MetFilm School Berlin tutor Rick Minnich on new documentary ‘The Strait Guys’
By Elise Czyzowska
09 June 2022
A 76-year-old engineer is on a mission: to connect the United States and Russia in a 100-kilometer long train tunnel beneath the Bering Strait.
This is the summary for The Strait Guys, a new documentary written and directed by MetFilm School Berlin tutor Rick Minnich, who also acted as an additional cinematographer on set. To celebrate the release of the film in cinemas across Berlin (which premiered on June 2 at the Babylon Theater), we spoke to Rick about how he first got involved in this project, what tips he can share about making documentaries, and how his work as a tutor influences his work as a director.
What inspired you to make The Strait Guys?
Sometime during the 1990s, I first heard about the idea of a tunnel connection between the US and Russia – I was intrigued at the concept of linking not only our countries, but also Asia and North America.
Around 2010, I began researching the project more seriously, and that’s when I tracked down George Koumal, a Czech-born mining engineer living in Tuscon, Arizona, who is widely credited for revising the idea of the Bering Strait tunnel (which dates back to the 19th century). Two months after our first call, we met in person at a US-Russian conference in Washington DC, and that’s where I got to know his business partner, Joe Henri.
I sensed that I had stumbled upon a fascinating story, so I spent the next nine years following George and Joe around the world, eventually meeting their Russian partner Victor, their South Korean supporters, and the new Strait Guy, Scott, who ended up playing a major role in the film – and who is now the main engine behind the project, now known as the InterContinental Railway.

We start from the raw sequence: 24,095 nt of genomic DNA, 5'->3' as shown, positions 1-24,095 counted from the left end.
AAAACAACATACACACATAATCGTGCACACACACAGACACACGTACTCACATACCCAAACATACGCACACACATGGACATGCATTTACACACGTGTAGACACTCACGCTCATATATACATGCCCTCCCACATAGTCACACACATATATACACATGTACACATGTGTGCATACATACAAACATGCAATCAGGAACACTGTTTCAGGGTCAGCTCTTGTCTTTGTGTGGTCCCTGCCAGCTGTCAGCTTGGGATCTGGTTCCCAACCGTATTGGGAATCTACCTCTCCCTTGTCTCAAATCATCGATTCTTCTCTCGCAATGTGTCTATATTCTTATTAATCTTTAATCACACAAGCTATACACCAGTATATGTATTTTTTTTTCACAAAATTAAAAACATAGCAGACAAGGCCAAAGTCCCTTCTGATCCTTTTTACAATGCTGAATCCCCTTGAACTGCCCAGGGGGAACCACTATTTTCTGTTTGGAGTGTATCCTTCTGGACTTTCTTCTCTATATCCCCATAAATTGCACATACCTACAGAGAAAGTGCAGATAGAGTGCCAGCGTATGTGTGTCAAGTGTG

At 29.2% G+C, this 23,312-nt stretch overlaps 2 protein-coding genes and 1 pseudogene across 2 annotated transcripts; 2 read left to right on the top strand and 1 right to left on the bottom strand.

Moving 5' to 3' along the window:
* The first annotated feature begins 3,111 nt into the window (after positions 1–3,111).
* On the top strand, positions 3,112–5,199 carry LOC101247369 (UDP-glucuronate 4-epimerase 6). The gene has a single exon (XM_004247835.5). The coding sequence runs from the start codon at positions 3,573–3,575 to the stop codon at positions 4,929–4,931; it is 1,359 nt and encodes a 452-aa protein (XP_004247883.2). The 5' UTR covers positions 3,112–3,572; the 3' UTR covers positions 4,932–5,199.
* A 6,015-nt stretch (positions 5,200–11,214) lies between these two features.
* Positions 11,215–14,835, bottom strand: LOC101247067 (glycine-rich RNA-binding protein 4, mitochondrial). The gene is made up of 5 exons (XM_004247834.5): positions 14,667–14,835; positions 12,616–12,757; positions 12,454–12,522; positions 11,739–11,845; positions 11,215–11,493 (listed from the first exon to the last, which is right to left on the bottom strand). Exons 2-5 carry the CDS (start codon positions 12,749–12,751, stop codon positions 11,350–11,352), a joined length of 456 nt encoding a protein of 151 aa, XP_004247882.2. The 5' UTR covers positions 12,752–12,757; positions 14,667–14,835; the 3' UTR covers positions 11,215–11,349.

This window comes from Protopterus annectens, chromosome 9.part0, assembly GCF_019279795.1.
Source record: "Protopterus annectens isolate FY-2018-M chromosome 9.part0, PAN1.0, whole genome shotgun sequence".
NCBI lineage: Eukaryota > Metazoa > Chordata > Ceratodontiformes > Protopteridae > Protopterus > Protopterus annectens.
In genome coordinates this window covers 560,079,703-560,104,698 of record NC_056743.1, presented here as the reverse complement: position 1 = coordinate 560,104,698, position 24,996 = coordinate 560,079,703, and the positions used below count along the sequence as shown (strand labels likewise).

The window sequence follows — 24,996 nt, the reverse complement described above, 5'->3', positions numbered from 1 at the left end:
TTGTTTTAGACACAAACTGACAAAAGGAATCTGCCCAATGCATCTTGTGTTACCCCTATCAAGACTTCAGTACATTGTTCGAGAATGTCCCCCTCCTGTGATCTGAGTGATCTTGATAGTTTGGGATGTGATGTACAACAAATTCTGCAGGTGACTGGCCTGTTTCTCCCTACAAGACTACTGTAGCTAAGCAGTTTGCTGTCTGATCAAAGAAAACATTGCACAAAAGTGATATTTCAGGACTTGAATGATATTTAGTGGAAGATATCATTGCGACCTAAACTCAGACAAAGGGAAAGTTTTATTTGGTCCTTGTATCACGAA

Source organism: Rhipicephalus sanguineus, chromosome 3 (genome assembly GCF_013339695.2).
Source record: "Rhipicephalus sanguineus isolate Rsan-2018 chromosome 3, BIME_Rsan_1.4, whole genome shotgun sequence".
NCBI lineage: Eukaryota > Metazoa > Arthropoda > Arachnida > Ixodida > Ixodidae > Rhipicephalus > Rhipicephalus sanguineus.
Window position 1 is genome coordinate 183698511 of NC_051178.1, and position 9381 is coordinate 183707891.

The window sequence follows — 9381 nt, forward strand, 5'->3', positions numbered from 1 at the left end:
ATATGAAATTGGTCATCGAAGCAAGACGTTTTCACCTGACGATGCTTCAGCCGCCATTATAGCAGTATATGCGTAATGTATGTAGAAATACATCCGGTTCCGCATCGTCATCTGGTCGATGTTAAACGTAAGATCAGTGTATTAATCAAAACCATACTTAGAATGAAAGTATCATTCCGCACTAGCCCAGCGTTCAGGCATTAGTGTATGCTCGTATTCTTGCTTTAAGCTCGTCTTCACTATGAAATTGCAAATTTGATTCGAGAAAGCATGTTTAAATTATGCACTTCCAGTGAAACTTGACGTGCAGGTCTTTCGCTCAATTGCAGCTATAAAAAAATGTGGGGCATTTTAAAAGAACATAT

Reviews of the film note how well you understand and interact with George, your protagonist. Do you have any tips for aspiring documentary makers?
George Koumal was definitely one of the most difficult protagonists I have ever had. Sadly, I have to speak about him in the past tense, because he died last month. He was an impatient and short-tempered man who could unexpectedly lash out at those around him, including me. This really tested my patience and nerves, and I had to learn not to take his outbursts personally.
Instead, I came to understand them as expressions of his deep passion and vision, and his frustration at the inability to get through to people in positions of power who could make his dream a reality.
As an American expatriate living in Germany, I could also relate to George’s feeling of displacement in the US – so in a sense, I could feel where he was coming from. I think this is key in developing a fruitful relationship between the subject and filmmaker. Even if you disagree with most of what your subject says or believes, as has been the case with other films of mine, you still need to find some kind of common ground, to be able to engage with the person.
How does working on your own projects influence the way you teach students?